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#14 Post by Joshua Dago » Sun Jul 08, 2007 8:55 pm

I just saw this movie + the Riefenstahl documentary. it got me really interested in the Fanck/Pabst co-directed "Die Weiße Hölle vom Piz Palü". i might pick up the Kino dvd, but it would be even better to have it between my MoC releases of the Holy Mountain and Diary of a Lost Girl.

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#15 Post by Tommaso » Mon Jul 09, 2007 6:27 am

Alternatively, you might pick up the German disc from arte edition/arthaus, which is native PAL and doesn't suffer from the usual problems of a PAL/NTSC-conversion, and most importantly, has the original German titles (no subs, though). On the other hand, the Kino has a fantastic 60 min. interview with Riefenstahl from 2002, which is not to be missed. So, indeed the best idea would be that MoC do their version in PAL and include that interview. But there doesn't seem to be any plans to release that film at the moment.

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#16 Post by reservoirxusual » Mon Jul 09, 2007 6:14 pm

Hey, I'm not sure if anyone else has wondered this, but was the disc for Holy Mountain pressed differently from other MOC titles? I bought my copy off of CD Wow and the layout of the artwork on the disc itself looks different from my other MOC's (Sunshine, Savage Innocents, Shoeshine.) It also came in an Amaray case, which my other ones didn't. The film itself is jerky too, likes frames are skipped, and it looks like a technical or disc error, it doesn't look as if it's a flaw in the film. I am using a region free NTSC/PAL DVD player, which plays other imports fine, so I don't think it's a problem with the player. Hopefully I'm being clear about this. I'm just wondering if my copy is a bootleg, or if the disc was just produced differently from other MOC titles. The numbers on the underside of the disc are: DVD17051 EKA40072/L0 01 and DVD17052 EKA40072/L1 02. Any help would be greatly appreciated, thanks.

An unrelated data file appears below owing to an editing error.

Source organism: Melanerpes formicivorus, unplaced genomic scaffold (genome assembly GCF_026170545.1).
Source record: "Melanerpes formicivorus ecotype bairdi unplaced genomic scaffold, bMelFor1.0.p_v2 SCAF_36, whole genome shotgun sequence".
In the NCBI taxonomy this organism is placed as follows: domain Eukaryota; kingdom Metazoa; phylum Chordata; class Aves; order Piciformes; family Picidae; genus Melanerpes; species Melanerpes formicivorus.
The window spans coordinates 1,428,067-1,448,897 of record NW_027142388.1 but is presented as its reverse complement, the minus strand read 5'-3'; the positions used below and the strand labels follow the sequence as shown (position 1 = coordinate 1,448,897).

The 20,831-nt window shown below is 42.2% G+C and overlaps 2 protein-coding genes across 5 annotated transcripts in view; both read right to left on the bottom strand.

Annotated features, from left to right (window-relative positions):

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#17 Post by peerpee » Mon Jul 09, 2007 8:25 pm

THE HOLY MOUNTAIN was the first ever MoC release (in June 2004), followed 4 months later by Dreyer's MICHAEL, and 3 months after that by TARTUFFE. THE HOLY MOUNTAIN and TARTUFFE had already been pre-authored by Eureka and were sat on the shelf waiting for release. It was with MICHAEL that we had the chance to start from scratch, and pretty much everything else after that has been MoC-overseen.

The problems you describe sound unusual, and not like we know this disc should operate on a native PAL system. There was an authoring quirk to some earlier titles which made them incompatible with certain chipsets of multisystem DVD players which handle PAL conversions in a unique way. It could be that issue, and would be interesting to see if you can play the disc on a different make of player/different setup.

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#18 Post by reservoirxusual » Mon Jul 09, 2007 10:59 pm

Thanks for the quick response! That would account for the design differences between The Holy Mountain and the other MOC titles. I shall try the disc on a different player when I get a chance. I was just hoping that my copy wasn't a bootleg, which it now seems like it's not. Thanks again for your help!

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#19 Post by Tommaso » Tue Jul 10, 2007 7:41 am